Cigna’s also started using signed cloudfront URLs, which have a different issue - expiration times. The past couple days when we went to reprocess Cigna for some customer requests, we hit another issue - their expiration times for the remote provider references expired the morning of November 28th. Opening any of the provider reference URLs now returns a 403. Ouch. 

Highmark Update

One of the big missing pieces in our data inventory in October was Highmark. We’d processed Highmark Western NY and Eastern NY network files for several customers in September and October, to find the files in the index each only listed a few thousand NPIs. Most other state-specific networks that we’ve extracted average a hundred thousand providers, and Highmark is a plan that describes itself as one of the largest health plans in the country

There was an oddity in their index file in October - the location block of the reference to their PPO and Traditional plans in the MRF file repeated the description line instead of actually being a URL.

We contacted Highmark about this and the November release contained a URL in that location spot:

That file contains several gigs of data across thousands of individual MRF files, much more appropriate for a network of their size.  If you've been concerned about the data fidelity from Highmark, try reprocessing with their newly posted network zip files (Trad or PPO network).

Confirming Multiple Fee Schedules are Represented in MRFs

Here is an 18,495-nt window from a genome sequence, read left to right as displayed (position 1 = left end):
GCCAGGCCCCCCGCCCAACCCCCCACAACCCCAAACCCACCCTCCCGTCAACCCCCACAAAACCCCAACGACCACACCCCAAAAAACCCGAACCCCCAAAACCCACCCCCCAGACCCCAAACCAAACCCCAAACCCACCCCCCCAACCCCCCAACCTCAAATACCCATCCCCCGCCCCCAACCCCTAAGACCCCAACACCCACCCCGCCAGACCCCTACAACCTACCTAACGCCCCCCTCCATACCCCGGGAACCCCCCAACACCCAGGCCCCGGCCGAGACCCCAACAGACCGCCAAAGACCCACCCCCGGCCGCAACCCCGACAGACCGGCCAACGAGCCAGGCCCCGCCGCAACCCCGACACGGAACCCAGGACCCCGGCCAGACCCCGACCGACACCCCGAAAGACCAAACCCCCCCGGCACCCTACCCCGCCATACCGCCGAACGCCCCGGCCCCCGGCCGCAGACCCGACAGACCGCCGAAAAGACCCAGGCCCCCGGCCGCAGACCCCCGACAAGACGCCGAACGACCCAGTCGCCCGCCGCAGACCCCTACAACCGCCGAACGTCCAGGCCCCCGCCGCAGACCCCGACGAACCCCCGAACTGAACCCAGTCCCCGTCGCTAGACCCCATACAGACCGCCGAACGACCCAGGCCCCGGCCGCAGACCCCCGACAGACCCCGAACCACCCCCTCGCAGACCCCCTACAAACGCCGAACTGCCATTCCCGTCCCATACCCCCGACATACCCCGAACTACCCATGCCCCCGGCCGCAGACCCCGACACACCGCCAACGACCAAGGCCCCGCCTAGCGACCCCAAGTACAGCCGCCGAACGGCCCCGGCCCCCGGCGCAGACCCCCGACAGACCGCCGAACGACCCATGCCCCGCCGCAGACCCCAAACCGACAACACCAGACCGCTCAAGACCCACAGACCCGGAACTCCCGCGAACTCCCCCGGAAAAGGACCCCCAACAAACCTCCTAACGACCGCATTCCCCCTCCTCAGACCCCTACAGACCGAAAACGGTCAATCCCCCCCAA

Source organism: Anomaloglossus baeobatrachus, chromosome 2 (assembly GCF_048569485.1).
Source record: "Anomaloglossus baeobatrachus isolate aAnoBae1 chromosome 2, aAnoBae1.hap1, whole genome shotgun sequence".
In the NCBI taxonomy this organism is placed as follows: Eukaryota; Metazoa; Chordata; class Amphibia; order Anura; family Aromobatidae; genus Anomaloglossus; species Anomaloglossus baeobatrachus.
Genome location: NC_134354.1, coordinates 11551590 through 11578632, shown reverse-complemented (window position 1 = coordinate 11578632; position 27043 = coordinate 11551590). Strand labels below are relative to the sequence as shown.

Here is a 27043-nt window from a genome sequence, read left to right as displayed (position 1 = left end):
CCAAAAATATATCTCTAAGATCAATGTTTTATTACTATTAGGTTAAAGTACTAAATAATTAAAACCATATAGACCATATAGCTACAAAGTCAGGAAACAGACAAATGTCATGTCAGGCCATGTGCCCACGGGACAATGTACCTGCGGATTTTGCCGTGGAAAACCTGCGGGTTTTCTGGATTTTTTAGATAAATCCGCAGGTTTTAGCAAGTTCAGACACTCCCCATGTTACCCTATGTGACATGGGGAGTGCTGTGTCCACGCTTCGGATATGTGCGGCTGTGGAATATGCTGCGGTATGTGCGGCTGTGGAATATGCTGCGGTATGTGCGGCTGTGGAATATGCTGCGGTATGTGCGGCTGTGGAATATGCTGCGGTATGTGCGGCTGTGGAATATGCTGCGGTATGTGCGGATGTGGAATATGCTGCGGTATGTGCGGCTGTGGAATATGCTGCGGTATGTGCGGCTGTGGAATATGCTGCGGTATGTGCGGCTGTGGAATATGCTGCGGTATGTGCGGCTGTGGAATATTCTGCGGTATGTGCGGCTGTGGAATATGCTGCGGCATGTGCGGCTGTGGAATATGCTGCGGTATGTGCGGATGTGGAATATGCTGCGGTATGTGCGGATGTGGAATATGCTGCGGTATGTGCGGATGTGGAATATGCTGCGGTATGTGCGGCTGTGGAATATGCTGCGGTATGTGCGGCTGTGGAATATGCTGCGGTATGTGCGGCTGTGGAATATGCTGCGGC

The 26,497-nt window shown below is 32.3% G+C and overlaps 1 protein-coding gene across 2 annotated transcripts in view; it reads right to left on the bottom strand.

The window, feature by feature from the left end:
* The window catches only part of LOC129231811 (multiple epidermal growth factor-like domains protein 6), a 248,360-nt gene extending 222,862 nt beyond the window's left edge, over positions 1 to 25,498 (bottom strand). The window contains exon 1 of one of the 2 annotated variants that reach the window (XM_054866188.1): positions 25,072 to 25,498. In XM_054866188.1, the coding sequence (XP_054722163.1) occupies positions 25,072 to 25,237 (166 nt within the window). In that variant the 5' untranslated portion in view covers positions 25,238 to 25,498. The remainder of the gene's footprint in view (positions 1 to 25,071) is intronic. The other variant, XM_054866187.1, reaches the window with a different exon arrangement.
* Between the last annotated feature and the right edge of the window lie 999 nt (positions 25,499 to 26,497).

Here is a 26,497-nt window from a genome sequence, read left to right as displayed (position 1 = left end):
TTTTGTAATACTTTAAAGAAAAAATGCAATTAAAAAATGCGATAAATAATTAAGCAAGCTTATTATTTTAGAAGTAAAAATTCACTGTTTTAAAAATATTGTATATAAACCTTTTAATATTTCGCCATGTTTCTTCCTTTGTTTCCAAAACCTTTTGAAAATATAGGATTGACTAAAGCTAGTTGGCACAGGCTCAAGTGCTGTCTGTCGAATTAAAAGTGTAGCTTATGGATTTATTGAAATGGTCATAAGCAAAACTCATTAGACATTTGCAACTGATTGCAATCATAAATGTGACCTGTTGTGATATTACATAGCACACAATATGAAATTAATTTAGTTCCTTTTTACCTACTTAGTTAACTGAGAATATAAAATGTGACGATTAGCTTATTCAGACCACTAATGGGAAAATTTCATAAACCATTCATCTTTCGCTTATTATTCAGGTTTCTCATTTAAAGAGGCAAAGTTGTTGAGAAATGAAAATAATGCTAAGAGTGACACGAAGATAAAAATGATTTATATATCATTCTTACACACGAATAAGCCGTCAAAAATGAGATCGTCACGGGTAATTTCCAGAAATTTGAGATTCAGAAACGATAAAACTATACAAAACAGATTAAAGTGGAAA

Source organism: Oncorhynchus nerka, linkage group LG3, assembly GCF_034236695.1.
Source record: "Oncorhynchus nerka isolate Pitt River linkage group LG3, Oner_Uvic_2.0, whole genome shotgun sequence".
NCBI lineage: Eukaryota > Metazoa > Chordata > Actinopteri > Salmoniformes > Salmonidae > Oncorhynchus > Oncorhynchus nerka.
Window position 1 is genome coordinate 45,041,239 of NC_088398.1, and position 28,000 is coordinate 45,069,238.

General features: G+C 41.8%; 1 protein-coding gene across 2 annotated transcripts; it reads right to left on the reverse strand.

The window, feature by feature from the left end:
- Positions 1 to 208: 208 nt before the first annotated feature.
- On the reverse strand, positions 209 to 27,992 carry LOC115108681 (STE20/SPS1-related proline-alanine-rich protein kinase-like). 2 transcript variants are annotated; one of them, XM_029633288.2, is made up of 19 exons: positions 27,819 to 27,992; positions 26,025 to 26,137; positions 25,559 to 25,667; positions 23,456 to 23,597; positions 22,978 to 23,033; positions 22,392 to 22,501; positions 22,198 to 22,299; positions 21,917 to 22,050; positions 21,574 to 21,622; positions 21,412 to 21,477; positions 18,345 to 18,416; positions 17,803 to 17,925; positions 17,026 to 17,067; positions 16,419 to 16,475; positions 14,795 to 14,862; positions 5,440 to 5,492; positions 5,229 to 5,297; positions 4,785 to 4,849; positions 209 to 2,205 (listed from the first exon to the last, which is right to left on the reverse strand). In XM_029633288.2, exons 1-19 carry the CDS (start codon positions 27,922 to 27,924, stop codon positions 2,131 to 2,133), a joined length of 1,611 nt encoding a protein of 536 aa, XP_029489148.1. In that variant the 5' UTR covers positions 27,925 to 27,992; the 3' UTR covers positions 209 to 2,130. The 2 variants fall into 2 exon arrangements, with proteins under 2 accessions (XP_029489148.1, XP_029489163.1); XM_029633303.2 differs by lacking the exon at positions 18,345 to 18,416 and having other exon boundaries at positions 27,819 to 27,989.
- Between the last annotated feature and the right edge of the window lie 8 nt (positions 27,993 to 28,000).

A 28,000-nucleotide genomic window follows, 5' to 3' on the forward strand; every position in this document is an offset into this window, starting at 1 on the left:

One of the most common questions we get from our customers is ‘why do several payers list the same code / modifier / physician group / site of service combination with multiple different prices, some which repeat?’

Here’s an example of this from Cigna in Florida:

We were able to get confirmation from our customers that certain payers maintain multiple different fee schedules for providers based on:

  1. Location of service (different from place of service!) - we have confirmation that Aetna has a different base fee schedule for a procedure done in NYC vs. rest of New York state, for example. 
  2. Credentials of the provider - in behavioral health, a MD vs. Psy.D vs. NP vs. LCSW will all have different base fee schedules. Often the rates are tiered by a percentage, such that an MD would get 100% of the fee schedule, a PsyD would get 85%, NP and LCSW would get 75%. (Note: These percentage rates and credential tiers are not standard across payers, may differ by code, and each tier can obviously be negotiated). 

While these differences absolutely matter for stakeholders (a spread from $78.29 -> $149.26 is enormous!) the current CMS schema for MRFs doesn’t require these differences to be cleanly or clearly delineated - just that each differing rate is posted in the file. 

We’re actively building classifiers for this price split, but payers, if you’re reading this, we’d love to see only the NPIs who can bill a given rate be associated with that rate. :)

Another way this presents itself in national network files (e.g., Aetna’s national Open Access EPO) is that payers may list numerous rates for a provider that correspond to the fee schedules in several different states. We saw one provider group that had six different rates in the Aetna’s OAEPO MRF for behavioral health codes. On further investigation, these were confirmed as rates from two different fee schedules, one for Connecticut and one for New York (with three rates in each state corresponding to the MD / PsyD / NP credential split). 

If you’d like to leverage our expertise in handling MRF files, get in touch! 

Serif Health specializes in healthcare price intelligence and can deliver data via our interactive portal, API, or bulk delivery in easier-to-use format than the standard MRF JSON. Data transformations can be made, custom for your use case. Contact us for a free data sample and quote today.